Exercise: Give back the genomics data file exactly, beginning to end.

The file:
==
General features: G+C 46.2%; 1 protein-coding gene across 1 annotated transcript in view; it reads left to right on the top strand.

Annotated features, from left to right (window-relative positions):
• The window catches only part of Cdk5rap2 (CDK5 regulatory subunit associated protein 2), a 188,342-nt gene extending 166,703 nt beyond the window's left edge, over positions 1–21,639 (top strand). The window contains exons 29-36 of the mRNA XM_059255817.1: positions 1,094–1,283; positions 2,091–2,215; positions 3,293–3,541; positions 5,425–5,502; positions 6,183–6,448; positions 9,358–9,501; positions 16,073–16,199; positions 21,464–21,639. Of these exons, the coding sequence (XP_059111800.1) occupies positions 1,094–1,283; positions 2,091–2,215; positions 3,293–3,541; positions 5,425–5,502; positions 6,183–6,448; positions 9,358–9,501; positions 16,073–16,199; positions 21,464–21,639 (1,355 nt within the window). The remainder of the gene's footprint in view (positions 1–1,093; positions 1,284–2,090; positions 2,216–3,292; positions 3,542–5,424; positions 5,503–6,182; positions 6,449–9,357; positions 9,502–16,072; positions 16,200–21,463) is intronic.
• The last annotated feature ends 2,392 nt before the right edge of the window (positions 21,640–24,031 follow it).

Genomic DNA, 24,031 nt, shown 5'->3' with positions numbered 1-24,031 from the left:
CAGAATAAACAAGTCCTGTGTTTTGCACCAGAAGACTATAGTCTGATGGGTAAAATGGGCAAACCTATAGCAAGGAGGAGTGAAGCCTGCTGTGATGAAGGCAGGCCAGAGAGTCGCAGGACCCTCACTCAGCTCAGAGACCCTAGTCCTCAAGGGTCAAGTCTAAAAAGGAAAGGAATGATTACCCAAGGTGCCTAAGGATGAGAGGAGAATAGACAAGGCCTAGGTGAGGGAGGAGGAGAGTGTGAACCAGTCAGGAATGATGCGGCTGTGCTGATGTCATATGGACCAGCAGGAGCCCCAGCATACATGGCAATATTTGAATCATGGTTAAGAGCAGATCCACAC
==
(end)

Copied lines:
General features: G+C 46.2%; 1 protein-coding gene across 1 annotated transcript in view; it reads left to right on the top strand.

Annotated features, from left to right (window-relative positions):
• The window catches only part of Cdk5rap2 (CDK5 regulatory subunit associated protein 2), a 188,342-nt gene extending 166,703 nt beyond the window's left edge, over positions 1–21,639 (top strand). The window contains exons 29-36 of the mRNA XM_059255817.1: positions 1,094–1,283; positions 2,091–2,215; positions 3,293–3,541; positions 5,425–5,502; positions 6,183–6,448; positions 9,358–9,501; positions 16,073–16,199; positions 21,464–21,639. Of these exons, the coding sequence (XP_059111800.1) occupies positions 1,094–1,283; positions 2,091–2,215; positions 3,293–3,541; positions 5,425–5,502; positions 6,183–6,448; positions 9,358–9,501; positions 16,073–16,199; positions 21,464–21,639 (1,355 nt within the window). The remainder of the gene's footprint in view (positions 1–1,093; positions 1,284–2,090; positions 2,216–3,292; positions 3,542–5,424; positions 5,503–6,182; positions 6,449–9,357; positions 9,502–16,072; positions 16,200–21,463) is intronic.
• The last annotated feature ends 2,392 nt before the right edge of the window (positions 21,640–24,031 follow it).

Genomic DNA, 24,031 nt, shown 5'->3' with positions numbered 1-24,031 from the left:
CAGAATAAACAAGTCCTGTGTTTTGCACCAGAAGACTATAGTCTGATGGGTAAAATGGGCAAACCTATAGCAAGGAGGAGTGAAGCCTGCTGTGATGAAGGCAGGCCAGAGAGTCGCAGGACCCTCACTCAGCTCAGAGACCCTAGTCCTCAAGGGTCAAGTCTAAAAAGGAAAGGAATGATTACCCAAGGTGCCTAAGGATGAGAGGAGAATAGACAAGGCCTAGGTGAGGGAGGAGGAGAGTGTGAACCAGTCAGGAATGATGCGGCTGTGCTGATGTCATATGGACCAGCAGGAGCCCCAGCATACATGGCAATATTTGAATCATGGTTAAGAGCAGATCCACAC